CAN TV is Chicago's public access cable TV network -- the home of programs like Democracy Now!, Labor Beat, Chicago Independent Television, plus call-in shows hosted by Chicago groups like Iraq Veterans Against the War and the Gay Liberation Network, not to mention many excellent and informative programs through CAN TV's Community Partners and Community Forum series. (Not to mention that CAN TV has hosted Community Forum appearances with CMA.)
But CAN TV's outdated funding structure has created funding problems for years, threatening the future stability of this important community resource. There is good news, however: On Monday, March 16, 2009, the City of Chicago Committee on Finance will vote on the Stone/Burke Ordinance to resolve CAN TV's funding issues. Yes, things are busy this time of year for many of us, but taking some time now is critical if we hope to keep a valuable media resource like CAN TV viable for years to come.
The stakes are high. If the ordinance passes, CAN TV can count on reliable funding now and in the future. But if the ordinance fails, CAN TV will lose 1/4th of its funding in 2009, resulting in significant service cuts.
CHICAGO RESIDENTS -- PLEASE TAKE ACTION TO HELP PASS THIS ORDINANCE TO HELP PRESERVE CAN TV.
1. ATTEND the March 16th meeting at 10am, City Hall, 121 N. LaSalle St., 2nd floor, City Council Chambers.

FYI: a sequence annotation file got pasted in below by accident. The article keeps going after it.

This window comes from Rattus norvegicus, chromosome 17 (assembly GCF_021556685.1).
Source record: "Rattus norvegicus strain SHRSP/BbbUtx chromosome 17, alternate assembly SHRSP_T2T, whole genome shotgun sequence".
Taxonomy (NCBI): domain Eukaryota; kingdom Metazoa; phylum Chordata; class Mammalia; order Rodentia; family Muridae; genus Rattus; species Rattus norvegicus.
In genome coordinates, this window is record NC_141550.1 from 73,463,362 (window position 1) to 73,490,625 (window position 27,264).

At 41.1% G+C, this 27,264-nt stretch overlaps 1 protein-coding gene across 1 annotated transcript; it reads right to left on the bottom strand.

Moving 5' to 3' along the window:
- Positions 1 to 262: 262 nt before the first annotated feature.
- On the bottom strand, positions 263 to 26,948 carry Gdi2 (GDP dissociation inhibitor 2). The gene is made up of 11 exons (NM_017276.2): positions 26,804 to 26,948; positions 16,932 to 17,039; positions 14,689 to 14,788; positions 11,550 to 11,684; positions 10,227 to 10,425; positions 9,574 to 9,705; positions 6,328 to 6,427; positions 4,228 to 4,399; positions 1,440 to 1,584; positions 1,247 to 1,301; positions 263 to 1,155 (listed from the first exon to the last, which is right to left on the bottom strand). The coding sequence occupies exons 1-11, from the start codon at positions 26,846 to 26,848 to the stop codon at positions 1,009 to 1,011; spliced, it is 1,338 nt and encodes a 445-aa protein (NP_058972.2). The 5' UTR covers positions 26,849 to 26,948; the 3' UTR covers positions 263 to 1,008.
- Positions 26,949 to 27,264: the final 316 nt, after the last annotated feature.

2. CALL OR MEET WITH YOUR ALDERMAN prior to the meeting to urge a "YES" vote for the Stone/Burke CAN TV ordinance.
For your Alderman's contact information call CAN TV at 312-738-1400 or look up the info here.
If you plan to attend the meeting or if you need bus transportation from CAN TV to City Hall, please contact CAN TV:
Email: info at cantv.org
DISCLAIMER: The opinions expressed on this
website are those of the individual members of Chicago Media
Action who authored them, and not necessarily those of the entire
membership of Chicago Media Action, nor of Chicago Media Action
as an organization.
FAIR USE NOTICE: This site contains copyrighted material the use of which has not always been specifically authorized by the copyright owner. We are making such material available in our efforts to advance understanding of environmental, political, human rights, economic, democracy, scientific, and social justice issues, etc. We believe this constitutes a 'fair use' of any such copyrighted material as provided for in section 107 of the US Copyright Law. In accordance with Title 17 U.S.C. Section 107, the material on this site is distributed without profit to those who have expressed a prior interest in receiving the included information for research and educational purposes. For more information go to: http://www.law.cornell.edu/uscode/17/107.shtml. If you wish to use copyrighted material from this site for purposes of your own that go beyond 'fair use', you must obtain permission from the copyright owner.